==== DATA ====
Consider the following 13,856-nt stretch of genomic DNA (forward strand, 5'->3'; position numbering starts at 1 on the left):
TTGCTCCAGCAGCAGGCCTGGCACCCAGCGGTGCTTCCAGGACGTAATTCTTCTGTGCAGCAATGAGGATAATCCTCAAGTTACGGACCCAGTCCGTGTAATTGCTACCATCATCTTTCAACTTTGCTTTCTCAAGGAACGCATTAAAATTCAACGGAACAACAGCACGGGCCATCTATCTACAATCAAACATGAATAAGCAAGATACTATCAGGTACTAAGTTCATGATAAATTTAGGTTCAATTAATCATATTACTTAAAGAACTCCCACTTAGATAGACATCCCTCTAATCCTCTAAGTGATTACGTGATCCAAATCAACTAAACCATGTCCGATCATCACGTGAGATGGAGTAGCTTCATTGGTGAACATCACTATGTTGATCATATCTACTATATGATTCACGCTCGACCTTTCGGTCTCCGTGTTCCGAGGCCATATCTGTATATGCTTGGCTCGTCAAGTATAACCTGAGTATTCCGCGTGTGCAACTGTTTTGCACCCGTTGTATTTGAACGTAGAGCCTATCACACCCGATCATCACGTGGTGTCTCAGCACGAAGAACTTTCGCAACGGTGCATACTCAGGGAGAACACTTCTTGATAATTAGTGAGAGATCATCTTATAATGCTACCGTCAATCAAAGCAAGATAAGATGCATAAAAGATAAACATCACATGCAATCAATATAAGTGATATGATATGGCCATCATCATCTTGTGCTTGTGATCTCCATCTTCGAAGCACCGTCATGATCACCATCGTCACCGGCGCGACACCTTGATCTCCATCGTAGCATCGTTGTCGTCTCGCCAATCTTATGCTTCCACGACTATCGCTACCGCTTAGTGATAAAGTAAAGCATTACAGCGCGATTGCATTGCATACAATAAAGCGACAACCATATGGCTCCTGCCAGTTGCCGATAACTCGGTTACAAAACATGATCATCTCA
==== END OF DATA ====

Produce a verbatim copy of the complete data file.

Consider the following 13,856-nt stretch of genomic DNA (forward strand, 5'->3'; position numbering starts at 1 on the left):
TTGCTCCAGCAGCAGGCCTGGCACCCAGCGGTGCTTCCAGGACGTAATTCTTCTGTGCAGCAATGAGGATAATCCTCAAGTTACGGACCCAGTCCGTGTAATTGCTACCATCATCTTTCAACTTTGCTTTCTCAAGGAACGCATTAAAATTCAACGGAACAACAGCACGGGCCATCTATCTACAATCAAACATGAATAAGCAAGATACTATCAGGTACTAAGTTCATGATAAATTTAGGTTCAATTAATCATATTACTTAAAGAACTCCCACTTAGATAGACATCCCTCTAATCCTCTAAGTGATTACGTGATCCAAATCAACTAAACCATGTCCGATCATCACGTGAGATGGAGTAGCTTCATTGGTGAACATCACTATGTTGATCATATCTACTATATGATTCACGCTCGACCTTTCGGTCTCCGTGTTCCGAGGCCATATCTGTATATGCTTGGCTCGTCAAGTATAACCTGAGTATTCCGCGTGTGCAACTGTTTTGCACCCGTTGTATTTGAACGTAGAGCCTATCACACCCGATCATCACGTGGTGTCTCAGCACGAAGAACTTTCGCAACGGTGCATACTCAGGGAGAACACTTCTTGATAATTAGTGAGAGATCATCTTATAATGCTACCGTCAATCAAAGCAAGATAAGATGCATAAAAGATAAACATCACATGCAATCAATATAAGTGATATGATATGGCCATCATCATCTTGTGCTTGTGATCTCCATCTTCGAAGCACCGTCATGATCACCATCGTCACCGGCGCGACACCTTGATCTCCATCGTAGCATCGTTGTCGTCTCGCCAATCTTATGCTTCCACGACTATCGCTACCGCTTAGTGATAAAGTAAAGCATTACAGCGCGATTGCATTGCATACAATAAAGCGACAACCATATGGCTCCTGCCAGTTGCCGATAACTCGGTTACAAAACATGATCATCTCA